HFF, USFS and other partners conducted pre-restoration estimates of age-0 rainbow trout abundance in Fish Creek in November 2010, April 2011, and July 2011. To help assess the effectiveness of restoration in providing habitat for age-0 rainbow trout, we repeated these estimates in November 2014 and April 2015 and plan to repeat the July estimate this year as well. The 2014-2015 field work is being conducted by HFF staff, Caribou-Targhee National Forest fisheries biologist Lee Mabey and other USFS staff, and BYUI fisheries professor Dr. Eric Billman and some of his students.


During both 2010-2011 and 2014-2015, we used a method called “removal estimation” to estimate the number of age-0 rainbow trout in the stream. However, the 2010-2011 estimates were based on a sample of only three 100-meter reaches in the stream, and the 2014-2015 estimates use a sample of nine 100-meter reaches, in order to obtain higher precision. For details on sampling methods and how the mathematics work out, please see this linked document.


The results are summarized in the figure and table below, which give the stream-wide estimate of the number of age-0 rainbow trout, along with what we call the 95% confidence interval. This interval represents the uncertainty in the abundance estimate; the wider the interval, the less certain we are in our estimate. The statistical meaning of a 95% confidence interval is that if we performed the same estimation procedure repeatedly a very large number of times, 95% of the confidence intervals resulting from this estimation procedure will contain the true value of fish abundance. The document linked above provides more information on sampling and estimation.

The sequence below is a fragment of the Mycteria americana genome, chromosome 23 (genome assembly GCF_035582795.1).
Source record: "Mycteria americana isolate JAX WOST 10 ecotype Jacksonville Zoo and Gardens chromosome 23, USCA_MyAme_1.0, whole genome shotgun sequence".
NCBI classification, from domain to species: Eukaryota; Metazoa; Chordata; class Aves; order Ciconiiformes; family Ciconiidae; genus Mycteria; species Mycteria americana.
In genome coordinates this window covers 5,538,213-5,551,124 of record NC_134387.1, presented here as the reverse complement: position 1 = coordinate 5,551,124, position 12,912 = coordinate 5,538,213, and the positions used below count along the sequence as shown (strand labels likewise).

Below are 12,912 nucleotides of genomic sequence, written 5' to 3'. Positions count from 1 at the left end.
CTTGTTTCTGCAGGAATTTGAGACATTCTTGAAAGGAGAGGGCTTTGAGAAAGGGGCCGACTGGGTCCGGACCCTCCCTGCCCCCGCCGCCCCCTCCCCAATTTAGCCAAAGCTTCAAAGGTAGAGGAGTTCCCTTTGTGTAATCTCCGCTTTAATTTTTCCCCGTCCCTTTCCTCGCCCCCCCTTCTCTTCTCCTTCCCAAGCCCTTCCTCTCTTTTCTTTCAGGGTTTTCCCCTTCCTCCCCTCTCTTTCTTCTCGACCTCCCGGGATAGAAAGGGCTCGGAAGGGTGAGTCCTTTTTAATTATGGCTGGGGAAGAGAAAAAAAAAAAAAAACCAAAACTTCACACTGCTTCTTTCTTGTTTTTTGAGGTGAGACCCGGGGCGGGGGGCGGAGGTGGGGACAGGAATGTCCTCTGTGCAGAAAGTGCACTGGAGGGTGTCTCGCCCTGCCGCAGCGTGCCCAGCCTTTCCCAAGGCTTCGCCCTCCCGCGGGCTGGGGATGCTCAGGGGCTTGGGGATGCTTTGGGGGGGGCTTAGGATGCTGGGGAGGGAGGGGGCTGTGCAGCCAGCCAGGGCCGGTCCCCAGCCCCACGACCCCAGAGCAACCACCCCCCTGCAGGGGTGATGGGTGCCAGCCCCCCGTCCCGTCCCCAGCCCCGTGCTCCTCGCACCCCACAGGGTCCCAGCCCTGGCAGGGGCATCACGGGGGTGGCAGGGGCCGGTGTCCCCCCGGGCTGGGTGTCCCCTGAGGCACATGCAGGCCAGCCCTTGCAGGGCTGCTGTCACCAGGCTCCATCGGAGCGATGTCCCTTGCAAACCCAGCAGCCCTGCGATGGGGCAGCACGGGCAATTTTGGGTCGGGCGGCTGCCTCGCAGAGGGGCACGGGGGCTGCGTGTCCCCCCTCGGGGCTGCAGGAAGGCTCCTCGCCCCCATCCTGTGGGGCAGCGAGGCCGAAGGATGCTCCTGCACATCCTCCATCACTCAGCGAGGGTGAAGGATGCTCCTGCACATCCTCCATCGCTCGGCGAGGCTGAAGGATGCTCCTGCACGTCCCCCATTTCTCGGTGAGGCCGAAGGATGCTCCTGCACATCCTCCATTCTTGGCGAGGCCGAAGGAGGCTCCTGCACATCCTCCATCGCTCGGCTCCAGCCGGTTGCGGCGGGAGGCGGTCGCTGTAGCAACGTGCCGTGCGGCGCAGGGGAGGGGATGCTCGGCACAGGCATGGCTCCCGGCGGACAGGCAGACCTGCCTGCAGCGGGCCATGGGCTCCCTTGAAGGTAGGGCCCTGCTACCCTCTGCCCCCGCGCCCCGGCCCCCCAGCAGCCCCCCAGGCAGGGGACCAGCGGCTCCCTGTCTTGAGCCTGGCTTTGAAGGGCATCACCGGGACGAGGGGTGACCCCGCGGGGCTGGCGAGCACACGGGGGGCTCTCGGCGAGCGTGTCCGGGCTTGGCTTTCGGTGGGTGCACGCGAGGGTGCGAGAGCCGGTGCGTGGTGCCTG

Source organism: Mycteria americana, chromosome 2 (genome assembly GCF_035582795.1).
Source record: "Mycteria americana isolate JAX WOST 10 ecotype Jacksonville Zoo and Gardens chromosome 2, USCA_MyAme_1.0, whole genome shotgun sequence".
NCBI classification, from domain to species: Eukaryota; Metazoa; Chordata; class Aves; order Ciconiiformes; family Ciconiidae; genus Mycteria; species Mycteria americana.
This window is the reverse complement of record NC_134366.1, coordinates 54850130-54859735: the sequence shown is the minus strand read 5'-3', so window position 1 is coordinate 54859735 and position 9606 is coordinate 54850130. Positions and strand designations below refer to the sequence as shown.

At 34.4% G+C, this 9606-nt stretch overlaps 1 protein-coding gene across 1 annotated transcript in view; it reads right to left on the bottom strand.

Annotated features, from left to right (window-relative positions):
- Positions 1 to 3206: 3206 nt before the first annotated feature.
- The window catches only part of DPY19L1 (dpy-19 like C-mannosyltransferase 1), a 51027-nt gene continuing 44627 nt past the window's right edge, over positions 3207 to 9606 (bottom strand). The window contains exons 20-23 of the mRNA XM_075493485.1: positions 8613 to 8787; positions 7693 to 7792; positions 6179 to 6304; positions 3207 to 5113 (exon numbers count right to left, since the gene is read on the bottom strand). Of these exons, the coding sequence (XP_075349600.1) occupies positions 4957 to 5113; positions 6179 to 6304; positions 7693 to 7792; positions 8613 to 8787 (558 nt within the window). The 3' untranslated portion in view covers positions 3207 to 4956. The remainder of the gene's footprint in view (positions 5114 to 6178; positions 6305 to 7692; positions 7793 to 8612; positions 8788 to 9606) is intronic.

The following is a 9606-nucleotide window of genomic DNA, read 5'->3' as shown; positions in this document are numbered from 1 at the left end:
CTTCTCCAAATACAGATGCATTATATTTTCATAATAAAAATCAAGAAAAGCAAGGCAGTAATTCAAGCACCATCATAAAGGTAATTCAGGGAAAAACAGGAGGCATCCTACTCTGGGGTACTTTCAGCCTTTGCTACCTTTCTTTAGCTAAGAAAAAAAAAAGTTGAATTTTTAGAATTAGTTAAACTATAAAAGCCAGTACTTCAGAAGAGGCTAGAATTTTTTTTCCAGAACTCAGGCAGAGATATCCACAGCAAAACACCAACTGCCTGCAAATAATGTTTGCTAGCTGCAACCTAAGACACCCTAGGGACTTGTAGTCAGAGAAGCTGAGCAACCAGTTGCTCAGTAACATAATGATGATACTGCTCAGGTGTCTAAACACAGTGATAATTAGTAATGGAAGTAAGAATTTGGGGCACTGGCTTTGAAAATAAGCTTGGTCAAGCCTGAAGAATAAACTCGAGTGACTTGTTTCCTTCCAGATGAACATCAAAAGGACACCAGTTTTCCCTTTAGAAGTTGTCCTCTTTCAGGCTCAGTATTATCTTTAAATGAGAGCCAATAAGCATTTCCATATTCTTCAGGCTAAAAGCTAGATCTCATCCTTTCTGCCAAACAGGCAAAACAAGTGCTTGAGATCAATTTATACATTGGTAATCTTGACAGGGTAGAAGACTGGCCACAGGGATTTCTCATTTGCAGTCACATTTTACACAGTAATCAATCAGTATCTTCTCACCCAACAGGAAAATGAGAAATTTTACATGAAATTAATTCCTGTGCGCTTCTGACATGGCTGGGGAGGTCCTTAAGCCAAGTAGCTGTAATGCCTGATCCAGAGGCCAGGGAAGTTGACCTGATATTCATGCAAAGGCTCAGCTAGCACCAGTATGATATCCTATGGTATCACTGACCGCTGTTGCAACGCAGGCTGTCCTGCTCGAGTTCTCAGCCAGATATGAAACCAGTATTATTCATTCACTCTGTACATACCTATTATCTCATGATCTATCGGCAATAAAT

Graph showing age-0 trout abundance versus month and year.

Date Estimated number of fish Lower 95% confidence bound Upper 95% confidence bound
Total number of age-0 rainbow trout in Fish Creek.
Nov 2010 1,596 211 7,441
Apr 2011 3,385 410 16,345
Nov 2014 190 80 300
Apr 2015 377 123 662

From either the graph or table, you can see the pattern described above, in which more fish are present in the stream at the end of winter than at the beginning of winter. You can also see that our abundance estimates are quite a bit lower in 2014-2015 than in 2010-2011.  However, you can also see that in 2014-2015, the uncertainty in our estimates is much lower than it was in 2010-2011. This is because we used a much larger sample size in 2014-2015. Again, details are given in the linked document. Notice that the confidence intervals around the 2010-2011 population estimates overlap with those of the 2014-2015 estimates, which indicates that we do not have enough statistical evidence to conclude that the true abundance in 2014-2015 is really lower than it was in 2010-2011.